In addition to being available in 10 colors, the new Contour, which the company estimates has sold more than six million pairs since it was introduced in 2001, has a two-year waterproof guarantee and a thinner leather upper to provide breathability. The sole features a thermoplastic urethane bridge between the forefoot and heel for stability and arch support, and the EVA foam midsole is lighter than previous models.

loop-footjoy-contour-sole-top-500.jpg

True to Contour's history of emphasizing comfort and fit, the insole is designed to work with more than a thousand foot shapes.

"We made sure we delivered on those expectations first and foremost," said Robinson, FootJoy's VP of golf footwear worldwide. "After that, we reconsidered every material and construction element."

Interested in more stories on equipment? Signup to receive Golf Digestix, a weekly digital magazine that offers the latest news, new product introductions and behind-the-scenes looks at all things equipment.

 


... Read
Gear & Equipment

Is Mizuno's 'Hitogami' another sign the 1-iron is making comeback?

The 1-iron, which Lee Trevino once suggested only God could hit, might be making a comeback. TaylorMade introduced a 16-degree version of its UDI driving iron this summer, and now Mizuno is offering a 16-degree 1-iron as part of its MP-H5 iron line.

loop-mizuno-hitogama-1iron-518.jpg

The MP-H5 uses a thin, 1770 maraging-steel face welded to a hollow, stainless-steel body with internal weighting deep and low for higher flight. "We're seeing a shift in better players' bags from hybrids to more split sets with long-iron replacements," says Mizuno club engineer Chris Voshall.

The iron is also engraved with the Japanese kubuki-theater term Hitogami, or "human-god." Trevino just might approve.

Interested in more stories on equipment? Signup to receive Golf Digestix, a weekly digital magazine that offers the latest news, new product introductions and behind-the-scenes looks at all things equipment.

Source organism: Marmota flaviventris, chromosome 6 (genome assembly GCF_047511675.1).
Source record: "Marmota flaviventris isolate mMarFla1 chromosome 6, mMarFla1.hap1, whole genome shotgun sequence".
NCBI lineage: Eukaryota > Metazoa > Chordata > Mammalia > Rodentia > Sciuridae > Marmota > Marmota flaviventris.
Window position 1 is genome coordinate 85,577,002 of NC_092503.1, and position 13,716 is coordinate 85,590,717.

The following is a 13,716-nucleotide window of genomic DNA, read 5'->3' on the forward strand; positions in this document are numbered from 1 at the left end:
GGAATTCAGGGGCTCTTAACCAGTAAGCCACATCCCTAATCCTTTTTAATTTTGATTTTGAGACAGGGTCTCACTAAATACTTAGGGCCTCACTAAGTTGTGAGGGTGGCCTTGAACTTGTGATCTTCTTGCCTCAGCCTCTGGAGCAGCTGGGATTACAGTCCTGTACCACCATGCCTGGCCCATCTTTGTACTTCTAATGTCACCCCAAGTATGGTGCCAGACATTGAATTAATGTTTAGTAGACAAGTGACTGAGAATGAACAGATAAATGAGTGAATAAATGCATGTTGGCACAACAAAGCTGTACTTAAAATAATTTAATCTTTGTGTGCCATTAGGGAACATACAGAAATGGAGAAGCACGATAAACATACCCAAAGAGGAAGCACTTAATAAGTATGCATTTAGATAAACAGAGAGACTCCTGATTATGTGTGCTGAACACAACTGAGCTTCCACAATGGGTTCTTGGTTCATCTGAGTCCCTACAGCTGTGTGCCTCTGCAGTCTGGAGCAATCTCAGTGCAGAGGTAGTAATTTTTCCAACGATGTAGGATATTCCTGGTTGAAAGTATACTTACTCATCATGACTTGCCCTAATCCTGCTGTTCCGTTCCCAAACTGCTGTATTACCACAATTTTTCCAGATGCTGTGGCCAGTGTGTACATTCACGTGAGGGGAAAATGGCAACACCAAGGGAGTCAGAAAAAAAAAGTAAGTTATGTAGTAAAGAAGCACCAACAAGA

... Read
Gear & Equipment

How the PGA Tour wraparound schedule affects golf equipment endorsements

Starting the PGA Tour season in October so it finishes with the Tour Championship in September provides a logical order to the schedule as the 2014-'15 campaign begins this week at the Frys.com Open. Still, not everybody is following the wraparound format. Equipment companies continue to offer contracts to tour players that run through the calendar year . . . for now at least.

loop-keegan-bradley-endorsements-518.jpgCompanies and players have had to adapt, however. Previously, players had a lengthy fall window to test new products from their current company or one they were switching to. Now that window has closed.

"We're sending a lot more product to the player's home than before," said Matt Rollins, PGA Tour rep for Ping. "Those playing in the fall want to make those events count, so the time frame for testing new product has shortened some."

Reps say negotiations with players are happening earlier. An example is Keegan Bradley, who recently re-signed with Cleveland/Srixon.

Photo: Getty Images

Interested in more stories on equipment? Signup to receive Golf Digestix, a weekly digital magazine that offers the latest news, new product introductions and behind-the-scenes looks at all things equipment.

 

... Read
Gear & Equipment

Adjustable lofts help Callaway Big Bertha hybrids work for all types of golfers

In hybrid design, the focus isn't only about how to give the smallest metalwoods more springlike effect to achieve extra distance. It's about how to make it easier to get the right lofts to match your set needs.

loop-big-bertha-hybrid-hero-518.jpgCallaway's answer is the new Big Bertha hybrid ($250; 19, 22, 25, 28 and 31 degrees). It uses a cup face that wraps over the crown and sole to improve impact on center and off-center hits.

loop-big-bertha-hybrid-sole-b-260.jpg"The head is deeper front to back, and we've taken some of the weight and moved it to the back to create a slightly larger moment of inertia and to make it slightly easier to get the ball up in the air," says Callaway's Alan Hocknell.

The Big Bertha hybrid comes in five adjustable heads that can be set to four lofts (minus 1 degree to plus 2 degrees) and two lie angles.

Interested in more stories on equipment? Signup to receive Golf Digestix, a weekly digital magazine that offers the latest news, new product introductions and behind-the-scenes looks at all things equipment.

 

... Read
Subscribe to Golf Digest
Subscribe today